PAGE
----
A new study in the Journal of Policy Analysis and Management explores ways to target the compensation provided by the free allocation of emission allowances under a CO2 cap and trade policy in order to avoid overcompensation of firms that already are benefiting from the program.
In most prior cap and trade programs, emission allowances have been given away for free to pollution emitting firms as a way to compensate them for the costs imposed by the policy. In the case of a CO2 cap and trade program affecting the electricity sector, some firms actually profit from the policy and others lose. Consumers as a group will lose in the sense that they will see increases in electricity prices.
A cap and trade policy that limits emissions of CO2 can increase the value of some electricity generating firms. Free distribution of just 6 percent of the total allowances would be sufficient to compensate shareholders for the loss in market value on an industry-wide basis.
However, granting free allowances to compensate firms for their losses under a cap and trade policy can be costly. It is difficult to compensate losers without also compensating undeserving parties. The researchers find that compensating firms for the last $2.6 billion in losses at the federal level imposes a cost of roughly $25 billion.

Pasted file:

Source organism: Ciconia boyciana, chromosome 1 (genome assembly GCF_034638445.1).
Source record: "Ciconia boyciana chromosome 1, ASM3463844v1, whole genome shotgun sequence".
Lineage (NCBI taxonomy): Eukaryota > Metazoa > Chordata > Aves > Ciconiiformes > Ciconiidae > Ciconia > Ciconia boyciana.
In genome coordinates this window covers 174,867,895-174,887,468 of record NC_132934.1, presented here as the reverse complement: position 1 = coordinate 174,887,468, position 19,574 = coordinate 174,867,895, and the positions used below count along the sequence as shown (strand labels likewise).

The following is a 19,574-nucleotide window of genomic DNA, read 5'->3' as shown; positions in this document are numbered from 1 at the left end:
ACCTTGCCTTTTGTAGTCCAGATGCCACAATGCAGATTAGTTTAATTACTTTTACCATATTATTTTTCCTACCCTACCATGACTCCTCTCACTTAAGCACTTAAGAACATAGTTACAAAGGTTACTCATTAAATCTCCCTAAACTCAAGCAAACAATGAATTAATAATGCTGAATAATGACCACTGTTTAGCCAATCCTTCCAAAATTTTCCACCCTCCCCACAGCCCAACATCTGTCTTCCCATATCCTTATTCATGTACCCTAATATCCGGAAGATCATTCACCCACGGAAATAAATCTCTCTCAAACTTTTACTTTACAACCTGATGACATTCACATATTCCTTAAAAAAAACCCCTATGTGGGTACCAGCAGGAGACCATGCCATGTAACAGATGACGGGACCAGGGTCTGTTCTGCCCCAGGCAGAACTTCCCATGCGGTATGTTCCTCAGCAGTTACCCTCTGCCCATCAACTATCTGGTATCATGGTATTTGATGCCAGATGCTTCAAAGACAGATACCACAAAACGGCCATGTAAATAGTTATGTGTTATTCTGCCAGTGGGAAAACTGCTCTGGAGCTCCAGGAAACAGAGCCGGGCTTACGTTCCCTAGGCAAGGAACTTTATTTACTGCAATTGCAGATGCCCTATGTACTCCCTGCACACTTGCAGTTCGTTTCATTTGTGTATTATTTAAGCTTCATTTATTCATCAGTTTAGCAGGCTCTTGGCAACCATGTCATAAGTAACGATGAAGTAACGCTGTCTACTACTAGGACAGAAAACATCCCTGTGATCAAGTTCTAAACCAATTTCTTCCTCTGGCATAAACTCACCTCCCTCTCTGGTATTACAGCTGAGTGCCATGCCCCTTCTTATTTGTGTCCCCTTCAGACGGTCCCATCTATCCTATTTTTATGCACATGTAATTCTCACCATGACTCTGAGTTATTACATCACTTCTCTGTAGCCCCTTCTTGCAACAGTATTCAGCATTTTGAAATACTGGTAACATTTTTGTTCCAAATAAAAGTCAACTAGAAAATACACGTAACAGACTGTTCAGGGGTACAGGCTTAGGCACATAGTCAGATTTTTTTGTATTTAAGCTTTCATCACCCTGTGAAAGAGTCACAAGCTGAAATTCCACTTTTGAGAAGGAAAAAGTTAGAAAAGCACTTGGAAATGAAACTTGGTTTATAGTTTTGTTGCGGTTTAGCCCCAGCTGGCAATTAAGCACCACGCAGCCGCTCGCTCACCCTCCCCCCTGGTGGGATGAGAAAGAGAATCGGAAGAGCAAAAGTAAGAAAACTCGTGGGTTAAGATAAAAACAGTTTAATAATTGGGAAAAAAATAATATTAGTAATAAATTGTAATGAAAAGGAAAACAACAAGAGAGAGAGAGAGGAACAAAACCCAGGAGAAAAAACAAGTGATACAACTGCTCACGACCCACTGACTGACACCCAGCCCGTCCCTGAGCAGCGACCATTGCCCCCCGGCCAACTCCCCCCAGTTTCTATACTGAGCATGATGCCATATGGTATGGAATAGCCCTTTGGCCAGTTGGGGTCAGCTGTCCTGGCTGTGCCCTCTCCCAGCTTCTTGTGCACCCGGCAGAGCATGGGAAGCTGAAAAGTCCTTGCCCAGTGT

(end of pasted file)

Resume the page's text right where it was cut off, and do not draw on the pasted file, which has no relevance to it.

"Climate policy promises to be more costly than all prior air pollution policies. The use of a cap and trade approach will help to keep the costs low, but it will impose costs on various sectors of the economy," the authors note. "Information about how to deliver compensation in a cost-effective manner could help to increase the political acceptability of climate policy and help preserve a larger share of allowance value that might be used in ways that lower the costs of compliance with the program and, thereby lower the economic impact of the policy."
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